I first learned about Ms. Benincasa in 2008, when her Sarah Palin videos were making the rounds online. I can’t recall what happened to bring her to my attention a couple of years later, but I started listening to her “Sex and Other Human Activities” podcast (R.I.P.). Thankfully that led me to “Radio Dispatch” and my now-favorite daily news/cat stories/activism show “Citizen Radio”. In 2012, her first book, Agorafabulous!, was the first book I purchased for my first e-reader. So what I’m saying is, I enjoy her work. We don’t always agree politically (I think she’s a bit more ‘just chill, it’s a joke’ than I am about things), but her tweets make me laugh, and her memoir was a really great, humorous look into her experience with depression.
She hinted that she was working on a Young Adult version of The Great Gatsby over a year ago; a bit after that she said she was setting it in modern times, with younger characters and a gender switch for a couple of the main characters. I had to look this up online, but Nick has become Naomi and Jay is now Jacinta. In case it isn’t obvious, I should probably admit here that while I’m sure I’ve read The Great Gatsby, I … don’t remember it. Really at all. At this point I think every mental image I can conjure up about that book is more likely to be from a preview of Baz Luhrman’s movie. I know. So keep that in mind when I say that I LOVED THIS BOOK.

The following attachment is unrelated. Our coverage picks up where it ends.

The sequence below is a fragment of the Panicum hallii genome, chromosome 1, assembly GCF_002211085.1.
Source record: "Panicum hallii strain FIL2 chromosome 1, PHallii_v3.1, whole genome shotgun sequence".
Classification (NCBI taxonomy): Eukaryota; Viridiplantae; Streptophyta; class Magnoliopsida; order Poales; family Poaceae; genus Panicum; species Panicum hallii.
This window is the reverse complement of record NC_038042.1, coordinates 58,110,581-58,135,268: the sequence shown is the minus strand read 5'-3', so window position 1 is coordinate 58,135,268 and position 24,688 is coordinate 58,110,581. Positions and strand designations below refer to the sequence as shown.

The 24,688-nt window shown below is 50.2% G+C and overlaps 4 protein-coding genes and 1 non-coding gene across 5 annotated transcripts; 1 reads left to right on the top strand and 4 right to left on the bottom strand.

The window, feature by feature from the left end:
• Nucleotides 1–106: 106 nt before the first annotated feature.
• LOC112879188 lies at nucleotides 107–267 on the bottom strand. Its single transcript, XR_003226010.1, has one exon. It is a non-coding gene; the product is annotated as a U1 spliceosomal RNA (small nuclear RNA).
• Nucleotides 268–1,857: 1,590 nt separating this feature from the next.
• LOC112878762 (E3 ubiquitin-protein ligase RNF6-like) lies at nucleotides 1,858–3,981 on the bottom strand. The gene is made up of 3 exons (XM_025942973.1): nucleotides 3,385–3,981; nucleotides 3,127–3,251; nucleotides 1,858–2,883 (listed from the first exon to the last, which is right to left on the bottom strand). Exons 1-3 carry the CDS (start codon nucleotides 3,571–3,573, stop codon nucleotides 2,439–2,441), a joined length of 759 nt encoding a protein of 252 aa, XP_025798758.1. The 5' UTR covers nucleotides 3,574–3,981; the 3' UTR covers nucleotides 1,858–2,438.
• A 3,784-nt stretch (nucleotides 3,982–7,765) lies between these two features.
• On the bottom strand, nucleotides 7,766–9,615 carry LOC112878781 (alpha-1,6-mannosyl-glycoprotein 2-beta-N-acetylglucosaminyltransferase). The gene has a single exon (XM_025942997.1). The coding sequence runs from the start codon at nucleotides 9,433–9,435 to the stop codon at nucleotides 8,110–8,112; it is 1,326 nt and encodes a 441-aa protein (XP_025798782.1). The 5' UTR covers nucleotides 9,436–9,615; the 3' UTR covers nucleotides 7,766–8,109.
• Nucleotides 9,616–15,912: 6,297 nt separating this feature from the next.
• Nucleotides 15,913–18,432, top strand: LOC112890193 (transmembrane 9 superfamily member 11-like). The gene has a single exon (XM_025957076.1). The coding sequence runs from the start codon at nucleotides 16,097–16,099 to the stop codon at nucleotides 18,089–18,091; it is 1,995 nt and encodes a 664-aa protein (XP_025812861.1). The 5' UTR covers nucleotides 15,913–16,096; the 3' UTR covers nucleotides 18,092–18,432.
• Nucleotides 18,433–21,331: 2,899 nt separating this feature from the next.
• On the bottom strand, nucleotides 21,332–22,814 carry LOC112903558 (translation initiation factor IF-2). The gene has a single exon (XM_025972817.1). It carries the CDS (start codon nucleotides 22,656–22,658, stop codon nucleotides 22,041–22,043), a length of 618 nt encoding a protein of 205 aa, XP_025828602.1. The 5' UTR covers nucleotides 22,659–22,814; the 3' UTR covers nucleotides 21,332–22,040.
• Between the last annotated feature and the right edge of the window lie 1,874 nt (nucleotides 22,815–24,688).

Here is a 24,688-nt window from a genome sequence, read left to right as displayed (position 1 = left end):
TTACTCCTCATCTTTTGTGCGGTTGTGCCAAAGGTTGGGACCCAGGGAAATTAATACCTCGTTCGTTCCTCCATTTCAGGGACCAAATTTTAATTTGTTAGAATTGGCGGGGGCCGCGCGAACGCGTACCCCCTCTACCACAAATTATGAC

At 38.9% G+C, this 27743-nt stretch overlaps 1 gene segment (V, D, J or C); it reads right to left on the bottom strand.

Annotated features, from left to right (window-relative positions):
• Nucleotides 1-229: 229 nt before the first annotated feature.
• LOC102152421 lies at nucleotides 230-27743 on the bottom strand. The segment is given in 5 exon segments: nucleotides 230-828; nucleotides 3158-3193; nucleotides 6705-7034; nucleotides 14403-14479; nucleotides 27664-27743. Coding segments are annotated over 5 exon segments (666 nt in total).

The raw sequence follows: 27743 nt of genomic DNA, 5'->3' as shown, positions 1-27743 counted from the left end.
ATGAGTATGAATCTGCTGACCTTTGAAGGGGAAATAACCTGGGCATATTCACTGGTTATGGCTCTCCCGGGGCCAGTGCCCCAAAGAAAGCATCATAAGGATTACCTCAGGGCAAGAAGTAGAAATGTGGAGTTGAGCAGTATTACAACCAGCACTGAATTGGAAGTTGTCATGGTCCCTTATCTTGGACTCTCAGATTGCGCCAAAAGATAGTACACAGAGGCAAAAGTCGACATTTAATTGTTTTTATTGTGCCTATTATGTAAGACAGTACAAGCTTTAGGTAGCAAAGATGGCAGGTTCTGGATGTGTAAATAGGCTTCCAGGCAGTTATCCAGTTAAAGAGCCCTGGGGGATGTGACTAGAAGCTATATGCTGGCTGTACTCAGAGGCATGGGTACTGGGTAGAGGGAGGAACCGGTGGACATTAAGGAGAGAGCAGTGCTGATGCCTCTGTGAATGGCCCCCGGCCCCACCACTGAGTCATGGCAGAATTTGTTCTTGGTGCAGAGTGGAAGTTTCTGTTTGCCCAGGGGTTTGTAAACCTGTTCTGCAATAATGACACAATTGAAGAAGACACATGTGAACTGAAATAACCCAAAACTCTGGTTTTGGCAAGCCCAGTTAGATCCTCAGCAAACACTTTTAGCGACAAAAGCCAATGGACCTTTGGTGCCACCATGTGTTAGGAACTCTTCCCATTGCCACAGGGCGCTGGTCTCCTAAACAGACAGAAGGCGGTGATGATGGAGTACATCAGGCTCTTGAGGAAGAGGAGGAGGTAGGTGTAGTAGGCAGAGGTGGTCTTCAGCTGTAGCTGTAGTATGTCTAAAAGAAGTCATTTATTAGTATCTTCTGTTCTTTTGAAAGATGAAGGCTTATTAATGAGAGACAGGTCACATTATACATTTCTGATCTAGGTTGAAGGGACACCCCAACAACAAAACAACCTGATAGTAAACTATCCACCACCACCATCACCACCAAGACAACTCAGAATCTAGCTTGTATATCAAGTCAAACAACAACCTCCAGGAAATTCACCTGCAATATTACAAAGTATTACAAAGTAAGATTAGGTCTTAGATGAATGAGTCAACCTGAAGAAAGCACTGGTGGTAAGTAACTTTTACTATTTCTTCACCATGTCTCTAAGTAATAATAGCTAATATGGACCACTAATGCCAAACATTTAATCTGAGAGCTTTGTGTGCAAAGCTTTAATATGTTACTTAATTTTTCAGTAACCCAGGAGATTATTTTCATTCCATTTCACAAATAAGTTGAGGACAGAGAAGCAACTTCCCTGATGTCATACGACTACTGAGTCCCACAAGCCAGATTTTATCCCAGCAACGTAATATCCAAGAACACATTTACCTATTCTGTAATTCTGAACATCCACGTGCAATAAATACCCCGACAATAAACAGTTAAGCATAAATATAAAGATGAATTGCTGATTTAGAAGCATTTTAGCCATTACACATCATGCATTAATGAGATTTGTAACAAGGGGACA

Seriously. I really enjoyed it, to the point where I put off a whole bunch of chores to make sure I finished it today. There were bits that I could tell were direct references to the original work (the green light is a computer charger port light, the billboard is now one advertising plastic surgery), but it still felt original, if that makes sense. The book is tightly written, easy to read, fun, sweet, and clever. The setting works really well, and while some references may become outdated (Facebook plays a bit of a role), I don’t know how one could write a book about teenagers set in modern times and just pretend that social media doesn’t exist. She also handles the fact that these young adults do have parents without necessarily making it all about those relationships. It’d be odd if 17-year-olds just existed in the Hamptons with no reference to the adults raising them. There’s clearly some ‘yeah, right’ feel about some of the actions of these kids, but it’s much more believable than, say, Gossip Girl.
I’m glad I bought the electronic version, because I’m pretty sure it’ll become my go-to relaxation read.